BGE rate increase? It's how we live

March 16, 2006|By DAN RODRICKS

I hold in my left hand the names of 129 Maryland delegates and senators who voted in favor of deregulating the electricity market here in 1999. Many are still in office. Most are Democrats, of course; a few are Republicans. The only nay votes in '99 came from about 50 skeptical Democrats in the House and Senate. But they were vastly outnumbered by those who sipped the Electric Kool-Aid and believed deregulation would lead to more competition for BGE and better rates for consumers.

The majority was wrong, of course. Seven years later, there's still no competition for BGE in this market and, just in time for the 2006 air-conditioning season, consumers face a whopping 72 percent increase in electricity bills. That's what deregulation got us.

Since the Public Service Commission's approval of BGE's plan to socket -- get it? sock-it! -- to consumers to make up for six years of restricted rates, there's been a whole lot of finger-pointing and off-with-their-heads-calling.

The Sun the other day ran on its front page mug shots of the five PSC members, like some kind of wanted poster. (Not that there was anything wrong with that!)

Baltimore Mayor Martin O'Malley, who I doubt had an opinion about this until last week, cracked that the PSC has gone from watchdog to lap dog -- get it? that's killer! -- and he set up an online petition drive to have the head of the commission removed.

Off with their heads!

In Annapolis, legislators are scrambling to soften the blow for consumers.

(Sweet, isn't it? I think that's called "pay it backward.")

And in this newspaper the other day, the CEO of BGE's highly profitable holding company defended the rate increases and said people should not resent that he and the "varsity" over at Constellation Energy stand to make millions from a proposed merger with another power company. (The "varsity" line came from Mayo Shattuck. He's the guy with the overexposed cheerleader wife and enough money to buy Dundalk. Sun business columnist Jay Hancock thinks Shattuck could make $40 million from the Constellation merger with Florida's FPL Group Inc. It's enough to make you hurl.)

But it's all galling and appalling.

This is one, big, ugly story from start to finish, and in that way a classic from 21st-century America. Industry trumps public interest. Politicians cave to big business and dismantle a perfectly fine system of price controls on a public utility. Citizens tune out. Government drops -- and former industry officials assume -- its regulatory role. Profiteers move in for a killing. Citizens tune in only after all the damage is done. Politicians try to compensate by "softening the blow" for their constituents.

Don't get me wrong.

I'm as appalled as the next guy.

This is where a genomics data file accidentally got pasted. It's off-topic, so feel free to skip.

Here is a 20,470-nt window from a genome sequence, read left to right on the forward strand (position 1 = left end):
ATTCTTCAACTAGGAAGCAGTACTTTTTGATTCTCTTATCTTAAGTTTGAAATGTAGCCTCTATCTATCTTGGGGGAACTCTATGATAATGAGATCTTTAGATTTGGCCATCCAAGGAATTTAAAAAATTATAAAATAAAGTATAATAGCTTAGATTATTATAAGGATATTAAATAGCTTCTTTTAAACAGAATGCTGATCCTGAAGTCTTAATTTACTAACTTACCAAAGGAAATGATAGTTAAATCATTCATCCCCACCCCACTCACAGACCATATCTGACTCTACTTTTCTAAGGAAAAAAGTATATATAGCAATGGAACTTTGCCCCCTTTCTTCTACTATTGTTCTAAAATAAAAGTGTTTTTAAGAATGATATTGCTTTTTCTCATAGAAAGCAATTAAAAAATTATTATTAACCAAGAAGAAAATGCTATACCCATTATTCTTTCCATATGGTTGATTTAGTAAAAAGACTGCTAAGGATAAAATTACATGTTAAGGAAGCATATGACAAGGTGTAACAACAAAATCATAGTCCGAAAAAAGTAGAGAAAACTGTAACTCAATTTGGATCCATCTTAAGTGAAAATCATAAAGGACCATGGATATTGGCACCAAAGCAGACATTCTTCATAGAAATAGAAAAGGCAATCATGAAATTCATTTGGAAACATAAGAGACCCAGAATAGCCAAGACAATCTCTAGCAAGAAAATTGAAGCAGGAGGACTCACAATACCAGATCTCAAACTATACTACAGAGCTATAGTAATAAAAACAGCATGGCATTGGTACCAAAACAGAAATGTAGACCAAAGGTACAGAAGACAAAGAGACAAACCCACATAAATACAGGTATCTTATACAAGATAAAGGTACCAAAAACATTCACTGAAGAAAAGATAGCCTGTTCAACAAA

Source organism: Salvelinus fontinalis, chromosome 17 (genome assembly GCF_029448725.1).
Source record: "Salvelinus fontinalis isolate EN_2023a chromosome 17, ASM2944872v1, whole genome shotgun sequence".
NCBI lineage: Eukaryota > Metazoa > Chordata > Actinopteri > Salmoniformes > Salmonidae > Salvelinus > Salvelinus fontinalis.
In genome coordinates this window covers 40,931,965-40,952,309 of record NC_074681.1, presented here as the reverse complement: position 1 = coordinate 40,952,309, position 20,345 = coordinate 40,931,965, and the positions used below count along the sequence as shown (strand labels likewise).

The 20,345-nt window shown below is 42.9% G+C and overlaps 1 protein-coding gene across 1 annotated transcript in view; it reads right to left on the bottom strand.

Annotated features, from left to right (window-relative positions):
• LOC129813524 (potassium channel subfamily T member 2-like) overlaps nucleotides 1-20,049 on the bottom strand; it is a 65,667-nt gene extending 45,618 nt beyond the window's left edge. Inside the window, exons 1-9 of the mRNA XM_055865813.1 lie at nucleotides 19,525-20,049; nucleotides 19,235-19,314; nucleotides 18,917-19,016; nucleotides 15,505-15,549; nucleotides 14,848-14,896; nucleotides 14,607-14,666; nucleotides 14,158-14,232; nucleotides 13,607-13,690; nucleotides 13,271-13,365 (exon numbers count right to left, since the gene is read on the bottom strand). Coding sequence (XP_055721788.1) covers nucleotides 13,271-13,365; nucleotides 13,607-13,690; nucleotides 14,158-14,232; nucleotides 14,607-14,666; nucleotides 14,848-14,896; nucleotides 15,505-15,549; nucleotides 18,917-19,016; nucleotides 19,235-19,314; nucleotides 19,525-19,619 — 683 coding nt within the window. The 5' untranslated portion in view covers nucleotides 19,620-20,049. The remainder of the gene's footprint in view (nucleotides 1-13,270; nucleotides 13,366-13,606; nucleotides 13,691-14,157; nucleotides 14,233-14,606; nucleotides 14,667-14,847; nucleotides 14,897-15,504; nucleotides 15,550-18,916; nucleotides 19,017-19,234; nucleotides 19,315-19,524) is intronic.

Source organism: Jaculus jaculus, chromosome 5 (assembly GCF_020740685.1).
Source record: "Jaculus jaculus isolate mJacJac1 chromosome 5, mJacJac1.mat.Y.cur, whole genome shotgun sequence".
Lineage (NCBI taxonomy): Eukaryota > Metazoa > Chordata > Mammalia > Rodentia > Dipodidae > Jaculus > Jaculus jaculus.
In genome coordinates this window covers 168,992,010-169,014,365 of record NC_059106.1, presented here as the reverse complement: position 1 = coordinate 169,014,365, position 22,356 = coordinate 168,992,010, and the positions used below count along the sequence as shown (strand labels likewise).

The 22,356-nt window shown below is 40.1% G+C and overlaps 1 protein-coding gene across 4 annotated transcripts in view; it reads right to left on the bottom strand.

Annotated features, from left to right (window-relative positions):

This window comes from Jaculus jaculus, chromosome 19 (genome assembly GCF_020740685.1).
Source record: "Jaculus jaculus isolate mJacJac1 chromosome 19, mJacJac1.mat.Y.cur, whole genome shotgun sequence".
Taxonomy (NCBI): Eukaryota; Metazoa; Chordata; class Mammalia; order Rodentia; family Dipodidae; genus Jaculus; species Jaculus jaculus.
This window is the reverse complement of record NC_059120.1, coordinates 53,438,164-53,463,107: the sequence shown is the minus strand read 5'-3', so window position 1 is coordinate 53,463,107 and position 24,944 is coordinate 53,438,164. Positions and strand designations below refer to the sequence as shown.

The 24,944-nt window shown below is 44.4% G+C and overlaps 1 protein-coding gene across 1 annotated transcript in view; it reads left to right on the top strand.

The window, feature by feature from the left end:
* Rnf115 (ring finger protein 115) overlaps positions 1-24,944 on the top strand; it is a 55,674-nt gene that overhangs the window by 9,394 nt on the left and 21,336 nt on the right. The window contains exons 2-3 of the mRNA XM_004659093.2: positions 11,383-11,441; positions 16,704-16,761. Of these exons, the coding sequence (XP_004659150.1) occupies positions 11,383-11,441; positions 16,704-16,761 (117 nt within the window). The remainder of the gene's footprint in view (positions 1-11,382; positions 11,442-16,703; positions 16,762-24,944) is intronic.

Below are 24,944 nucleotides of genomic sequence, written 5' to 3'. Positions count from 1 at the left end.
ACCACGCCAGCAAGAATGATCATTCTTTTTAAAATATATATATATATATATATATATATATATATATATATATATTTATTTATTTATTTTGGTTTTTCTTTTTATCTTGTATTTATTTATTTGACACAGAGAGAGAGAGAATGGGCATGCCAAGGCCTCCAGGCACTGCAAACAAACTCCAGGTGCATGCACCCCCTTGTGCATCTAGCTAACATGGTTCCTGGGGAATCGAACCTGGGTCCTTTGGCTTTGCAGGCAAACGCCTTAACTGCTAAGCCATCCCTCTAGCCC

I'm thinking about the electric bill this coming year -- another $743. Whenever I hear someone say, "It's going to be tough on people on fixed incomes," I figure they're talking about pensioners and the disabled, but also about me and most of my co-workers and friends, and the hundreds of minimum-wage workers I've interviewed during the past year. The cost of energy has pretty much negated any piddling wage increases we of the hourly worker set have enjoyed in recent years. Meanwhile, global energy corporations continue to make huge profits and people like Mayo -- may I call him that? -- keep piling up the green.

Appalling and galling.

But, you know what? It's how we live.

This is America, land of the free, home of the knave. We get the government we deserve. We get the system of regulation -- or no regulation -- we abide. If we swear by the free-market model for everything -- even health insurance and electricity -- then we get what that system delivers for the price it demands. If we tune out of politics and drop our standards and our vigilance, then we end up with leaders who have been co-opted by special interests and the corporate class.

We have built an entire society on old-school assumptions of endless and cheap supplies of energy -- housing in the deep suburbs and far from work, gas-guzzling SUVs, home entertainment systems, air-conditioning 24-7. We've had energy crises over the years (1973 and 1979, in my experience) but quickly forgot the lessons, and no politician has been willing to lead a sustained public conversation about where we go from here.

So, look, I'm with you. I'm as appalled as the next guy. I think what BGE wants from us is outrageous. I guess it would be a good thing for the Maryland legislature and the governor to find a way to soften the blow for consumers. I won't complain if they do.

But, in my book, that's an old-school reaction to this whole thing. It's just temporary and patronizing.

What we need is a decades-long reality check, not more baby talk. We need a whole new big-think about energy, where we get it and how we use it. Public leadership that calls for real sacrifice and rewards innovation would be nice. Business leadership that took the long view-- instead of fast cash -- would do us good. I could leave this world less worried about my children if I thought their generation learned to embrace a simple idea: How we live as individuals affects how -- or whether -- we survive as a society.

dan.rodricks@baltsun.com

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